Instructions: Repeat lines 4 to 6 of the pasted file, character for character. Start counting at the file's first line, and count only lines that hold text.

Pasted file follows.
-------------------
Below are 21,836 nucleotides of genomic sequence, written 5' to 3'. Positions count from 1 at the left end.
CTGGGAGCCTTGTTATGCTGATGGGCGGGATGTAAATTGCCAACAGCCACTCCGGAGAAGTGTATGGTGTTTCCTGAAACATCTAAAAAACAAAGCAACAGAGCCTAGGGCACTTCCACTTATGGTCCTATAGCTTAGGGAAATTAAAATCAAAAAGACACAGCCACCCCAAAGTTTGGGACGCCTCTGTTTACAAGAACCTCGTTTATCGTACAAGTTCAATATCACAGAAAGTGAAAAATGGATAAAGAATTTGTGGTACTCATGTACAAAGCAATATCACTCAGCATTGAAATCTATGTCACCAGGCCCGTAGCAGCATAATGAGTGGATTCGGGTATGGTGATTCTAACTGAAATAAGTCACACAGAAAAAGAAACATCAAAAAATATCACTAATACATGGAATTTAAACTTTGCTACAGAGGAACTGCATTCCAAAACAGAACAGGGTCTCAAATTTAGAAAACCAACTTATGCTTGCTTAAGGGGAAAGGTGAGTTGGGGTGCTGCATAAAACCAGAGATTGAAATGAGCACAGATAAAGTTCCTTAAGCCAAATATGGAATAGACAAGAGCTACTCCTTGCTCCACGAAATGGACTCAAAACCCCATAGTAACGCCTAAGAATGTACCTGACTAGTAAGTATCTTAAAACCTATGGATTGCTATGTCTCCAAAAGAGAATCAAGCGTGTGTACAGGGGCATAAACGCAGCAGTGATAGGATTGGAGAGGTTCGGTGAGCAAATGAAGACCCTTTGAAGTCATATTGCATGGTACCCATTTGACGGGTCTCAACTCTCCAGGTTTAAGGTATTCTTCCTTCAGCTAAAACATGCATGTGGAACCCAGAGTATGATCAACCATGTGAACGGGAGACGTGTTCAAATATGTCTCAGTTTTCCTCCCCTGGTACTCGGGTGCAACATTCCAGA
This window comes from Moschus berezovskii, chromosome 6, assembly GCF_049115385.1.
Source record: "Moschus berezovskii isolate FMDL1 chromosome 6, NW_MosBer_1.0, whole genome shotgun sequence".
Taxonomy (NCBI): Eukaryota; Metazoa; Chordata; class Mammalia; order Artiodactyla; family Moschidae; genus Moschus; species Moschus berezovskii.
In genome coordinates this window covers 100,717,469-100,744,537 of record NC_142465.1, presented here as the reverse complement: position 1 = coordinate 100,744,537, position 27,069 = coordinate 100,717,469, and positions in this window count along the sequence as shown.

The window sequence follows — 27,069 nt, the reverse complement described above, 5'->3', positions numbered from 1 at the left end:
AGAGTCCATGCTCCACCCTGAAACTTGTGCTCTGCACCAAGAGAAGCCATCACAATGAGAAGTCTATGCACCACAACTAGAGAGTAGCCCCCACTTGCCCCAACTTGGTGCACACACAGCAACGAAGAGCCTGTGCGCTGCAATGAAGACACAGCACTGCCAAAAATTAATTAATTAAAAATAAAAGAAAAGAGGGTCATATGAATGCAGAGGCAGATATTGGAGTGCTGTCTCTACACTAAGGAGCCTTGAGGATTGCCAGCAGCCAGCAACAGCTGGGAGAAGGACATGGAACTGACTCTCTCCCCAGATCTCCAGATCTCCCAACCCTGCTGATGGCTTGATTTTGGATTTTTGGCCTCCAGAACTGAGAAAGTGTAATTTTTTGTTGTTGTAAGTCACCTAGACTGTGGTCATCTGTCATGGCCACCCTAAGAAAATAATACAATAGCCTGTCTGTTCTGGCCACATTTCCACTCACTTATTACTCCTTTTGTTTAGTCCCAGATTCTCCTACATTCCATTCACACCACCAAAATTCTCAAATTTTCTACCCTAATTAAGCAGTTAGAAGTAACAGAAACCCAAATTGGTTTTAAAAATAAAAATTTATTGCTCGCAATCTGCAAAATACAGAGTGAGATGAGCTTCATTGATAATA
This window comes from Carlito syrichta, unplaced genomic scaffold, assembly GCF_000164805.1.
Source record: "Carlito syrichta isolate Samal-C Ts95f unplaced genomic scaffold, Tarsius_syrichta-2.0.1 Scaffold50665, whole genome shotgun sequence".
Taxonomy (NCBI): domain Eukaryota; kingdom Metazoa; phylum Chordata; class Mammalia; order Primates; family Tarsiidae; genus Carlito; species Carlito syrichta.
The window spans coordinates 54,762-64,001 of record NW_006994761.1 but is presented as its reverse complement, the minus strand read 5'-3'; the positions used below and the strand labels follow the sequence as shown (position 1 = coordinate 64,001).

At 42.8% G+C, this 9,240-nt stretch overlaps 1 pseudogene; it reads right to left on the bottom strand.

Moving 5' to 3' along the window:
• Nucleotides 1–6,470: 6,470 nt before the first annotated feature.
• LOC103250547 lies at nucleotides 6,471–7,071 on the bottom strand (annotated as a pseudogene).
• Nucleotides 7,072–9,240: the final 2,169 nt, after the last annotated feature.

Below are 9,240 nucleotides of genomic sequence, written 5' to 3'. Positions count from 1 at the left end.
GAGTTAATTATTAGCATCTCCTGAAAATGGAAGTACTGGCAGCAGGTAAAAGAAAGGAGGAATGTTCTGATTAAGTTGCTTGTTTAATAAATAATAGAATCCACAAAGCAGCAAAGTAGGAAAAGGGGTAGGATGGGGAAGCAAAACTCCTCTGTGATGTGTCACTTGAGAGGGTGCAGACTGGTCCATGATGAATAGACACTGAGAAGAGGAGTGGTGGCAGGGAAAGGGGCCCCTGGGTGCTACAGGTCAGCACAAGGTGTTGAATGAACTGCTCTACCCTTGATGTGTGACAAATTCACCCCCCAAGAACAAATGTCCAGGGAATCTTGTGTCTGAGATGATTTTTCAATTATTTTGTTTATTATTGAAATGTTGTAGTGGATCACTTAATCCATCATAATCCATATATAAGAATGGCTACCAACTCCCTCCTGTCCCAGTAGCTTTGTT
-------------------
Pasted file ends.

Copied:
Source record: "Moschus berezovskii isolate FMDL1 chromosome 6, NW_MosBer_1.0, whole genome shotgun sequence".
Taxonomy (NCBI): Eukaryota; Metazoa; Chordata; class Mammalia; order Artiodactyla; family Moschidae; genus Moschus; species Moschus berezovskii.
In genome coordinates this window covers 100,717,469-100,744,537 of record NC_142465.1, presented here as the reverse complement: position 1 = coordinate 100,744,537, position 27,069 = coordinate 100,717,469, and positions in this window count along the sequence as shown.